"No," I say, "of course not. It's just..." I sigh. "What will my parents think? What will my friends think?"
"They'll still love you," says Zatch'tal. "If your friends can't cope with it, they aren't really your friends."
"How come you aren't changing?" I demand. It sounds accusing, and I flinch, but it's not like I can just take it back.
"I am changing." She sounds hurt. "You saw the fingernails."
"It's not like growing another tail," I complain.
"I have a lot of phalanges," she whispers. She holds up her fore-tentacles as evidence.
"Oh, Zatch, I'm sorry," I say, pulling her close. "I don't mean to snap. This is just really hard for me."
"I know," she says.
After a moment I breathe gently against her left earhole, and soon she's kissing me with all of her mouths and my bald elbows catch on the lovely blue Jell-O of her flesh.
Who cares about the new tail, when I have Zatch'tal?
"Are you guys officially dating yet?" demands Roberta. "Or are you still in couples' purgatory?"
"I don't know," I say, trying to sound nonplussed, grooming my ears as if it's no big deal. "We're casual. We don't need to commit."
"Casual?" says Roberta. She licks her elbows, wags her tails at me. "No way. You're ears over toes for her, and she's not even changing."
"She is changing!" I snap. "Back off."
"Sure," says Roberta. "Sorry."
I give Roberta the cold shoulder for the rest of the day. I wonder what she would say if she knew about the pale webbing that has begun to grow between my toes.
"You should invite Zatch'tal to dinner," Gamma Father says. "We want to meet..."
"Her," I say fiercely.
Gamma Father shrugs. "Her. Okay. We'd like to meet her."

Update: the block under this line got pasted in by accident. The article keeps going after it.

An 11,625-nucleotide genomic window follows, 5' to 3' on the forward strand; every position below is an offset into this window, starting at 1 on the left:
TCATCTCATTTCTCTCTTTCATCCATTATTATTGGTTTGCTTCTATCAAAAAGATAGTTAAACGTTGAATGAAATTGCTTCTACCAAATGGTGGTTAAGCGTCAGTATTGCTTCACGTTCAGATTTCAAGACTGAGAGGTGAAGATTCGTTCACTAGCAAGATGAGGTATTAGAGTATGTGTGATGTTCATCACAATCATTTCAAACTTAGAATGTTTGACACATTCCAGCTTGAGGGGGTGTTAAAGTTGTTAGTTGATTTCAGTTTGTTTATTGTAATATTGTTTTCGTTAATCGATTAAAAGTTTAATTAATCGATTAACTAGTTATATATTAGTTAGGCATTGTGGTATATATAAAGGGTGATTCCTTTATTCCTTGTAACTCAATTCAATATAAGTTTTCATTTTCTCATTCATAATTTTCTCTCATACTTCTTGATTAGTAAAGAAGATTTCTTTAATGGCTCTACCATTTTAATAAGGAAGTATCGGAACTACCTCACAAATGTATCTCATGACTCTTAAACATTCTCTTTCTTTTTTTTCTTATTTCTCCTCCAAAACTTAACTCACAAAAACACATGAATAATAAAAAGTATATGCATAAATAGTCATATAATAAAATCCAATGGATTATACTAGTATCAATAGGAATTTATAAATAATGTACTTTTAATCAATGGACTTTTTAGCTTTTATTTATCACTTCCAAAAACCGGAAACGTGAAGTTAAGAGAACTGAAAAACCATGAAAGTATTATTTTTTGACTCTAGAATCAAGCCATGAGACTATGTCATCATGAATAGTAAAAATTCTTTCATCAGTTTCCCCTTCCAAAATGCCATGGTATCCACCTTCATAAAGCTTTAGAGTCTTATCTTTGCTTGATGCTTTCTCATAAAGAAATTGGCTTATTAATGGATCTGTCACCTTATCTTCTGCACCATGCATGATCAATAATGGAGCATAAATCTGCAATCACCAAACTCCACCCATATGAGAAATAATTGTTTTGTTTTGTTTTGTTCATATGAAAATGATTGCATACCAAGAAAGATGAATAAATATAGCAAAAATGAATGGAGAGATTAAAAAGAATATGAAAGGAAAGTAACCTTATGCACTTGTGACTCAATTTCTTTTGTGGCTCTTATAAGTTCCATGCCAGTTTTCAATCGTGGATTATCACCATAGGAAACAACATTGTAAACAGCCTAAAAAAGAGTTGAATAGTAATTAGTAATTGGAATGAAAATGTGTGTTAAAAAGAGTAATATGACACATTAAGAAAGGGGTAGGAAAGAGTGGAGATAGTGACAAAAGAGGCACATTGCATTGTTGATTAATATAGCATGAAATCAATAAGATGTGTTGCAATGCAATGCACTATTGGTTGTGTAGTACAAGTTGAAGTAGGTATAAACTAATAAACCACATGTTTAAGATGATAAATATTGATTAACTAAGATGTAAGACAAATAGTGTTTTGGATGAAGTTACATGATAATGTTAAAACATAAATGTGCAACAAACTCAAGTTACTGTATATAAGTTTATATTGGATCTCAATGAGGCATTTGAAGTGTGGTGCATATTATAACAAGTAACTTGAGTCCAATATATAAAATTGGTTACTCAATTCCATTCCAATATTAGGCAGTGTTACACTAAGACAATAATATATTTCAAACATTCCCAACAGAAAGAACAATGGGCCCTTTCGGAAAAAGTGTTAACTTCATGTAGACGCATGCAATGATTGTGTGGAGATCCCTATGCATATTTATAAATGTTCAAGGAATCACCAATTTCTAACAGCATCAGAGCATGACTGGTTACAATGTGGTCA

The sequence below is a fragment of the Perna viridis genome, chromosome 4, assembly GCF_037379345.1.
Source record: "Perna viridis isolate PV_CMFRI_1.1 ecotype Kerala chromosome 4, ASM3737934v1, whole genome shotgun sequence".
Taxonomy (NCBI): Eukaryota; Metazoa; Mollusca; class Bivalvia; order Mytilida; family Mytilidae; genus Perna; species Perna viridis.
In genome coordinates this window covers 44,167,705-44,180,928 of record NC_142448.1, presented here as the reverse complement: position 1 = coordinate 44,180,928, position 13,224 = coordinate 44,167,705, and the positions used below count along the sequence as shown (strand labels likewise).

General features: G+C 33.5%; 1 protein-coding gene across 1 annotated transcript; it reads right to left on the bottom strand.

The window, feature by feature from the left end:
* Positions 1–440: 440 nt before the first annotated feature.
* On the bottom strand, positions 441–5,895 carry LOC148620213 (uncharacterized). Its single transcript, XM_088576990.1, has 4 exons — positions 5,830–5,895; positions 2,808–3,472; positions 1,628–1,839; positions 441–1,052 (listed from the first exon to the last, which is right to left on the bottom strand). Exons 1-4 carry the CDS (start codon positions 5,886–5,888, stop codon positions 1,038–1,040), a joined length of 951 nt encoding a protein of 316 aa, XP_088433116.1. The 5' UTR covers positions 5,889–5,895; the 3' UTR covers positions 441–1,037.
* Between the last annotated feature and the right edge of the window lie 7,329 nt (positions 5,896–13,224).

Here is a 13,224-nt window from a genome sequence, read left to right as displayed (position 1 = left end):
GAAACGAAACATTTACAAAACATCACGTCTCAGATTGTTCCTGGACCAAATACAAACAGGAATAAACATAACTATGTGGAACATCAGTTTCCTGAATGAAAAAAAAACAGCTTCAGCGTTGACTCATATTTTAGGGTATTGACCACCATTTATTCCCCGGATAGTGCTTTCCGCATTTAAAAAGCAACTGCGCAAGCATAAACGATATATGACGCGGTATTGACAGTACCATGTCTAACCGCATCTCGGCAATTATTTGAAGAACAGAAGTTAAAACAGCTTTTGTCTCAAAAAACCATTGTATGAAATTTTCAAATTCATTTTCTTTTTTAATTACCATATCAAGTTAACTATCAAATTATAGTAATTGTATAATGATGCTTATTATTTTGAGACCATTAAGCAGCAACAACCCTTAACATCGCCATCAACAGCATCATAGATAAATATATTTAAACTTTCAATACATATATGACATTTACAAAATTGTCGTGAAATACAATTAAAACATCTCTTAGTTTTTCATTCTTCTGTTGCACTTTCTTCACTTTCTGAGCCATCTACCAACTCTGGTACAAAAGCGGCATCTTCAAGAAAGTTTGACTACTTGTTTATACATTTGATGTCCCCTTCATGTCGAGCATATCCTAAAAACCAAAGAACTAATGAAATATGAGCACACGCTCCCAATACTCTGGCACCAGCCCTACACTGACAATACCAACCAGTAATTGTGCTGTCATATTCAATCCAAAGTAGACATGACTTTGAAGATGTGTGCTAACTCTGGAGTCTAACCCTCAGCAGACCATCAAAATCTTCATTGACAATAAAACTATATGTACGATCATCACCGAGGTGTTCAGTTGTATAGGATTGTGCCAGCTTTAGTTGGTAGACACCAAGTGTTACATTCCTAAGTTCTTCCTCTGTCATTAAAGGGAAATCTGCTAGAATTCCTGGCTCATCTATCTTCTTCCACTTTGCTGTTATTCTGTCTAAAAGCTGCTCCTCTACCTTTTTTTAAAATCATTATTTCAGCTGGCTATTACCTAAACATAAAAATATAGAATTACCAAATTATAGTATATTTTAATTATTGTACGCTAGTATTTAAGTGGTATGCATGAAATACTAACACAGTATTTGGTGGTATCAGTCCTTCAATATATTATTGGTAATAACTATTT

"I'll ask her," I say, but the idea of Zatch'tal in my parents' house, chatting over a hearty meal with my mother, confusing the names of my four fathers, makes me feel a little claustrophobic. It's just so hard to imagine.
Plus, I'm not entirely sure what Zatch'tal eats. Or if she even does.
I ask Zatch about it the very next time I see her.
"Oh, wow, that's nice of them," says Zatch'tal. "Maybe I will. One of these lunar cycles."
I should just let it go, but my back molars are bugging me, and I suspect they're changing too. Whatever they're doing hurts, and I haven't slept well, so it's hard to keep my mouth shut. "Don't you want to?"
Zatch'tal sighs. "Listen, Verve, you know I'm crazy about you. It's just a little fast."
"Fast?" I say. How can I be going too fast? Look at me, at everything that's happening to me. Is that too fast? What am I supposed to do about it?
"Verve," she says, "I really like you. It's not about that. It's just--you're so intense. It's a lot to take in."
I grab her closest hand, and all I can see are three little fingernails; the rest have fallen out, and I didn't even notice. My lips tremble. It feels like someone has poured hot oil into my pulmonary system. "Zatch'tal--" I begin.
"I'm so sorry, Verve," she says. "I hope we can still be friends. I just don't know how much more I can give you right now."
My molars are fusing, my toes are growing together, I have a new tail and bald elbows and some kind of weird tentacle growth. For nothing. I've changed for nothing, because my beautiful Zatch'tal doesn't love me.
"Please don't cry," she says. "I didn't want to hurt you."
Somewhere out in this vast universe, there must be a species whose bodies do not betray them, whose hearts do not transform their flesh so that love can be read on them as easily as ink on bugsilk. I envy them. But I find them so awfully hard to imagine.
"You can just change back," Roberta assures me.
Like it's that easy. Like I know how.
She flicks her crest up, rolling most of her eyes. "I'm really sorry, Verve. But you've got to pull yourself together."
"I'm trying," I tell her. "I'm doing my best."
Roberta just stares at me. Apparently whatever was going on with my molars has finally finished happening. I'm speaking a whole new language, a language nobody understands but me. I'm an island now, and there's no way to call for help.
"Let me know when you want to talk," snaps Roberta, turning away and stalking off down the hall.
I want to apologize, to explain, to turn back the clock so that I'm just Verve again, just normal. But there's no going back.
Love changes us.
The End
This story was first published on Friday, December 19th, 2014